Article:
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Anatomy of a slip and fall

Loose footwear, especially with worn treads, poses risks despite the comfort
By Robert Parkinson and Kathleen Denbeigh
April 29 2016 issue

Branchegevara / iStockphoto.com

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Slippery walking conditions are familiar to Canadians, but slips and falls also occur on indoor surfaces, with potentially serious consequences. Such falls are a major source of injury and lost-time costs in the workplace. In 2013, there were 11,814 lost-time injury claims from falls in Ontario, and 70 per cent were falls on the same level (including falls resulting from slips and trips, according to Health and Safety Ontario).

In 2010, according to Parachute Canada, a charitable organization dedicated to preventing injuries, there were more than one million emergency room visits in Canada due to falls, and the total cost of fall-related injuries was $8.7 billion, including direct healthcare costs and indirect costs (e.g., reduced productivity and disability).

As the population ages, the frequency and severity of slip and fall injuries is likely to increase. It is estimated that 1 in 3 persons 65 years of age and older fall each year, says the World Health Organization, and 20 years from now Statistics Canada estimates this age group will account for nearly 25 per cent of the population.

The selection and maintenance of appropriate flooring is a critical factor in reducing slip and falls. However, there are other factors that can potentially contribute to a slip initiating, including the environment and walking surface, individual walking biomechanics and footwear properties. The likelihood that a slip, once initiated, will result in a fall can also be influenced by footwear, as well as pedestrian characteristics and their ability to recover balance.

The selection and condition of appropriate footwear can contribute to slip and fall prevention. Consider shoes such as Crocs, clogs and flip-flop sandals, which are not secured to the foot in the same way as “typical” footwear, like running shoes. Recently, some of this footwear has been used in both leisure settings and in the workplace (e.g., in hospitals), as it is considered comfortable, easy to clean and take on and off. However, their design may also increase the risk of slips leading to a fall in wet conditions due to the potential for motion not only between the shoe and floor, but also between the foot and the shoe. A research study comparing Crocs, flip-flop sandals and “slip resistant” lace-up shoes during use over contaminated, slippery floors found that both the Crocs and flip-flops demonstrated larger slip distances and velocities during unexpected slips, indicating a greater risk of an unexpected slip leading to a fall. Although this footwear may be considered appropriate for a variety of conditions, it may explain why one pedestrian falls while traversing an area where many others have not.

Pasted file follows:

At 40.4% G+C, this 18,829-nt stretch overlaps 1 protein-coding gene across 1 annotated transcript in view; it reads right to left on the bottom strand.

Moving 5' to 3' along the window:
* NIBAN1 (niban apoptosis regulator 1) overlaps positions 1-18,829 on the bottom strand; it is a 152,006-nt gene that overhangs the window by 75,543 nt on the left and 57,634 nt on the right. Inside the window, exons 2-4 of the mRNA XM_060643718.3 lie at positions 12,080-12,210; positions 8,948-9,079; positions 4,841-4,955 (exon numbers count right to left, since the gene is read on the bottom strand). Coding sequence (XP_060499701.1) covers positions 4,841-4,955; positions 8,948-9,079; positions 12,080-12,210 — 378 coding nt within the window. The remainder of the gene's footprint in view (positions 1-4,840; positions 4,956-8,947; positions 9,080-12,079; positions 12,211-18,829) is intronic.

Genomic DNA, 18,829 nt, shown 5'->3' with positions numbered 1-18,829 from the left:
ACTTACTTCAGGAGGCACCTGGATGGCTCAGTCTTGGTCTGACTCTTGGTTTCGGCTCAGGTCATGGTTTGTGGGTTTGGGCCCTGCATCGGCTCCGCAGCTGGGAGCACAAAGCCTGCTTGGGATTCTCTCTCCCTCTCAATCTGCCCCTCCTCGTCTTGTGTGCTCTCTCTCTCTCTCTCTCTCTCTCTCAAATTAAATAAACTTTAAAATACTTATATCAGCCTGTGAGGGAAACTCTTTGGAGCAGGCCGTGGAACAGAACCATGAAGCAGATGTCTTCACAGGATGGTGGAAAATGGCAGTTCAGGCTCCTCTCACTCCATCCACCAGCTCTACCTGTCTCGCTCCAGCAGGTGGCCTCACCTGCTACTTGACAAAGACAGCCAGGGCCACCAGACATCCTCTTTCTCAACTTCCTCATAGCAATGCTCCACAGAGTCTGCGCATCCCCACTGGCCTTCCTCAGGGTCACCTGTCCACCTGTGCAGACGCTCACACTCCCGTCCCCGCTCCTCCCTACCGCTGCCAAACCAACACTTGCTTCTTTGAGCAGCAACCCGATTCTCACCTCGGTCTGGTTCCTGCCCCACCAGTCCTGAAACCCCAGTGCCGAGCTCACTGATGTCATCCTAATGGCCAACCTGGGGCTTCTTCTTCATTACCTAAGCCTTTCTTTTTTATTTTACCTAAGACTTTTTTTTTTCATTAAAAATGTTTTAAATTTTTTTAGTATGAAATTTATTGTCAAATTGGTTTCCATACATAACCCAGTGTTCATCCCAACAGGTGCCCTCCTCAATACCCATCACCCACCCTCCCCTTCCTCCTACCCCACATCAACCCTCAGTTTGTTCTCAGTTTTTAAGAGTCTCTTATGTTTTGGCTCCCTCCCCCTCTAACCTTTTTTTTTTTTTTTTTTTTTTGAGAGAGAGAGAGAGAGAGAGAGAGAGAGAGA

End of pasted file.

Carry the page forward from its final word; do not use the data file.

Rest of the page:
Even footwear that initially has high slip resistance can become hazardous if not replaced once extensively worn. Consider the case of a young, healthy individual who slips and falls in a public hallway on a rainy day. A review of a surveillance video that captured the incident confirms that, based on the mechanics of the fall, it was likely precipitated by a slip. However, tests of the available friction of the flooring indicate a high level of slip resistance, even when wet. While there could have been a local contaminant on the flooring at the time of the incident, review of surveillance video also shows numerous people successfully crossing the same section of flooring without slipping in the time leading up to the fall. The individual who fell had no balance or mobility impairments, and was wearing lace-up shoes at the time. On closer inspection of their footwear, however, the tread pattern was worn away to the point that the sole was nearly flat. It has been shown that footwear treads are important in reducing the incidence and severity of slips, as channels in the tread are thought to allow for water to be pushed out from under the foot during a step. This would have allowed the shoe to contact the underlying slip resistant floor, despite the presence of water. As such, the condition of the footwear must be considered a factor in the slip and fall.

When assessing the role of footwear in a slip and fall, experience can also be a factor. It has been shown that pedestrians can adapt their gait for the different mechanical demands of varying types of footwear, such as high heels and flip flops. Pedestrians can also adapt their gait when they are aware that the surface they are walking on may be slippery. In this way, experience, warning and gait adaptation may interact with the contributions of footwear. Such considerations may also explain why an individual experiences a slip and fall when other pedestrians in the area have not.

Notably, there is no one type of footwear that has been shown to perform well in all walking conditions, and no single factor (whether footwear or flooring) can be expected to ensure slip resistance in all scenarios. It is important that the footwear is appropriately sized and is suitable for the environment and the activity undertaken. Research continues to provide us with a better understanding of the various footwear design factors that can impact slip resistance and allows for a determination of the possible contribution of footwear to a slip incident, as well as the selection of safer footwear for workers and pedestrians alike.

Robert Parkinson is principal of the biomechanics and personal injury assessment groups at Giffin Koerth Forensic Engineering & Science. Kathleen Denbeigh is an intermediate associate.

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